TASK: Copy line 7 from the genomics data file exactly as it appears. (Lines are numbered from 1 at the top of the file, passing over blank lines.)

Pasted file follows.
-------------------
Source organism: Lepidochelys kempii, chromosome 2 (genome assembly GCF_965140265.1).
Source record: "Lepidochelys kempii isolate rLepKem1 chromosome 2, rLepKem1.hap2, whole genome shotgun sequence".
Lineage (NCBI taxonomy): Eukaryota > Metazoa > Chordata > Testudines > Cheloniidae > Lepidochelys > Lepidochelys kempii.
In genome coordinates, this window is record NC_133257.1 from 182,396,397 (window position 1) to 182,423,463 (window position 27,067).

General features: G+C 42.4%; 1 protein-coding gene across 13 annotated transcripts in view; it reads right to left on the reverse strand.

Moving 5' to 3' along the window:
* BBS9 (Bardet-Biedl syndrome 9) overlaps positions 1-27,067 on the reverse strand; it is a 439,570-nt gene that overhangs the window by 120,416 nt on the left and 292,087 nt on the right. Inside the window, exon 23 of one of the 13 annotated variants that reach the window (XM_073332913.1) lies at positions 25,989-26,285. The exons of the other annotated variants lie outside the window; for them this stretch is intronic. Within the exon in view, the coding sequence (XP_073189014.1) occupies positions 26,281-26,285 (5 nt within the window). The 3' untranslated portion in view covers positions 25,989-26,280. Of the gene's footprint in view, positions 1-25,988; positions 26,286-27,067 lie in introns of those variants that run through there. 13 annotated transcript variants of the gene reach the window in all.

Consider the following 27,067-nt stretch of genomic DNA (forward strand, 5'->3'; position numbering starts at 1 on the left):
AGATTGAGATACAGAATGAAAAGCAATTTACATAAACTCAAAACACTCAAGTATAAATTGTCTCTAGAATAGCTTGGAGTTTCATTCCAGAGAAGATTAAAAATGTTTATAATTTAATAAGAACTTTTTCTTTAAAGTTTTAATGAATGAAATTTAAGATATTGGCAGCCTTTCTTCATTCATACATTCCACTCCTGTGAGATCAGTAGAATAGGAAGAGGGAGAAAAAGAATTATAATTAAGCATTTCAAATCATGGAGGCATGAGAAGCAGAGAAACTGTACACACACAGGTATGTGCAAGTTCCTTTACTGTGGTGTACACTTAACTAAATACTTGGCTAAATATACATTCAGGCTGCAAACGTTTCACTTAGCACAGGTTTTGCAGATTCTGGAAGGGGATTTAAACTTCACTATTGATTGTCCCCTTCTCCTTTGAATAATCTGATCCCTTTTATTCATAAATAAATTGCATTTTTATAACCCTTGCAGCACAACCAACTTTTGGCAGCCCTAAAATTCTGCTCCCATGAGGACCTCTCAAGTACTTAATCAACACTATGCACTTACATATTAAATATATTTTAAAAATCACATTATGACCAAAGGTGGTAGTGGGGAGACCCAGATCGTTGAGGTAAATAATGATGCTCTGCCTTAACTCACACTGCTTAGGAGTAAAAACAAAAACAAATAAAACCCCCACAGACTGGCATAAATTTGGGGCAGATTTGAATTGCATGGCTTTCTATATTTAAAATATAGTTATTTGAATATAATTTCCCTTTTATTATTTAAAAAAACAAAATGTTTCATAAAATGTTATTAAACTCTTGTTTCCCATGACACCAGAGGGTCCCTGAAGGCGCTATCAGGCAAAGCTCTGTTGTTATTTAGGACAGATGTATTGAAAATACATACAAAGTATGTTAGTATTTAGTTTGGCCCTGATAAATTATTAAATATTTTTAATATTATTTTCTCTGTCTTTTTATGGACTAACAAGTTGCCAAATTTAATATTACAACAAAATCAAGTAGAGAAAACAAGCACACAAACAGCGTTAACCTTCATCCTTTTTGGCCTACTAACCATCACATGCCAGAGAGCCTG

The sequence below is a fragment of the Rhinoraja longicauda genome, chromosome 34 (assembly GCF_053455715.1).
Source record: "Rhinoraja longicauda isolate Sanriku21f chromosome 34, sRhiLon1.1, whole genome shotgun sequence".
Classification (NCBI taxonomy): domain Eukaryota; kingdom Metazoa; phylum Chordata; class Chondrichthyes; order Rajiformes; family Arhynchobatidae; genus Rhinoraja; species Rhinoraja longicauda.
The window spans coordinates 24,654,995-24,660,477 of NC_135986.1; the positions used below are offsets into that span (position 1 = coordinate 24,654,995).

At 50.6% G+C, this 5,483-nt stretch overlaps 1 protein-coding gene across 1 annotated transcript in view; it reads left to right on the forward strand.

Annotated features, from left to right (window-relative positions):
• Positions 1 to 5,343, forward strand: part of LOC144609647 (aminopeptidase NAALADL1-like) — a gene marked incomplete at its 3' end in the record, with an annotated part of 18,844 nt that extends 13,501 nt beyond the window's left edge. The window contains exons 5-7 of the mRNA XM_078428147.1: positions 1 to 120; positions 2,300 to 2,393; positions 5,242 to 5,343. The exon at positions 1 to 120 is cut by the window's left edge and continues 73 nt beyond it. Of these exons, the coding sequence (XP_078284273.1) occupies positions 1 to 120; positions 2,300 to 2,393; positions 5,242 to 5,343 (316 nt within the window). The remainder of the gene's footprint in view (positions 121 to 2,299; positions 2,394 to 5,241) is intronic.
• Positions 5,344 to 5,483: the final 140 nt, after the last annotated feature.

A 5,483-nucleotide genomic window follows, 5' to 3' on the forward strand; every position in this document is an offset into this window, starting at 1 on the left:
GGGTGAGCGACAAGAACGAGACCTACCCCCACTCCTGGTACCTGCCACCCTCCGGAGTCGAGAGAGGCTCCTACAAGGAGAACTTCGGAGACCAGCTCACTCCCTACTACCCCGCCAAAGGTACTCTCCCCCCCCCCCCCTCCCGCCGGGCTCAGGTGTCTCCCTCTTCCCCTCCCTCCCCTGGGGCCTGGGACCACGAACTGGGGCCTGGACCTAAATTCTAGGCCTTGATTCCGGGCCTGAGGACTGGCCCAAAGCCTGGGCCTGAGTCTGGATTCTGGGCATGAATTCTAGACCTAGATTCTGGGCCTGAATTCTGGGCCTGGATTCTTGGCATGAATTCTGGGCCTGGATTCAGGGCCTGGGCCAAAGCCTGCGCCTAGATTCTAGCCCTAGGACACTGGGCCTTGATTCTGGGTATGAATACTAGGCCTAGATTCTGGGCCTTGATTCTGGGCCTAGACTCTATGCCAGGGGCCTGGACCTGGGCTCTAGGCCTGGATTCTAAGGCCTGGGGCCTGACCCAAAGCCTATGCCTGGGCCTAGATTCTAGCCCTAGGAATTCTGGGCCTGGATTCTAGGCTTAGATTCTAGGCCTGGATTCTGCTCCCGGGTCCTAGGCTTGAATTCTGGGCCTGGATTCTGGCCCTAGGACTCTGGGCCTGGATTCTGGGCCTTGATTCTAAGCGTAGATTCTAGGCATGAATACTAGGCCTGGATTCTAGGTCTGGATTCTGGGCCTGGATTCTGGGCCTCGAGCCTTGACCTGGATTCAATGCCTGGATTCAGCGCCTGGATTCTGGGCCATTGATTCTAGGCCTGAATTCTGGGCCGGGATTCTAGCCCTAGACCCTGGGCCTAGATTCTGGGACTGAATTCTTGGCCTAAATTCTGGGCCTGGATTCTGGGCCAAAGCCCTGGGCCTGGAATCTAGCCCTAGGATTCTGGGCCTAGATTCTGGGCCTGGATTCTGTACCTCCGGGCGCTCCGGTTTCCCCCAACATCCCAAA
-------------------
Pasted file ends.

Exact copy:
* BBS9 (Bardet-Biedl syndrome 9) overlaps positions 1-27,067 on the reverse strand; it is a 439,570-nt gene that overhangs the window by 120,416 nt on the left and 292,087 nt on the right. Inside the window, exon 23 of one of the 13 annotated variants that reach the window (XM_073332913.1) lies at positions 25,989-26,285. The exons of the other annotated variants lie outside the window; for them this stretch is intronic. Within the exon in view, the coding sequence (XP_073189014.1) occupies positions 26,281-26,285 (5 nt within the window). The 3' untranslated portion in view covers positions 25,989-26,280. Of the gene's footprint in view, positions 1-25,988; positions 26,286-27,067 lie in introns of those variants that run through there. 13 annotated transcript variants of the gene reach the window in all.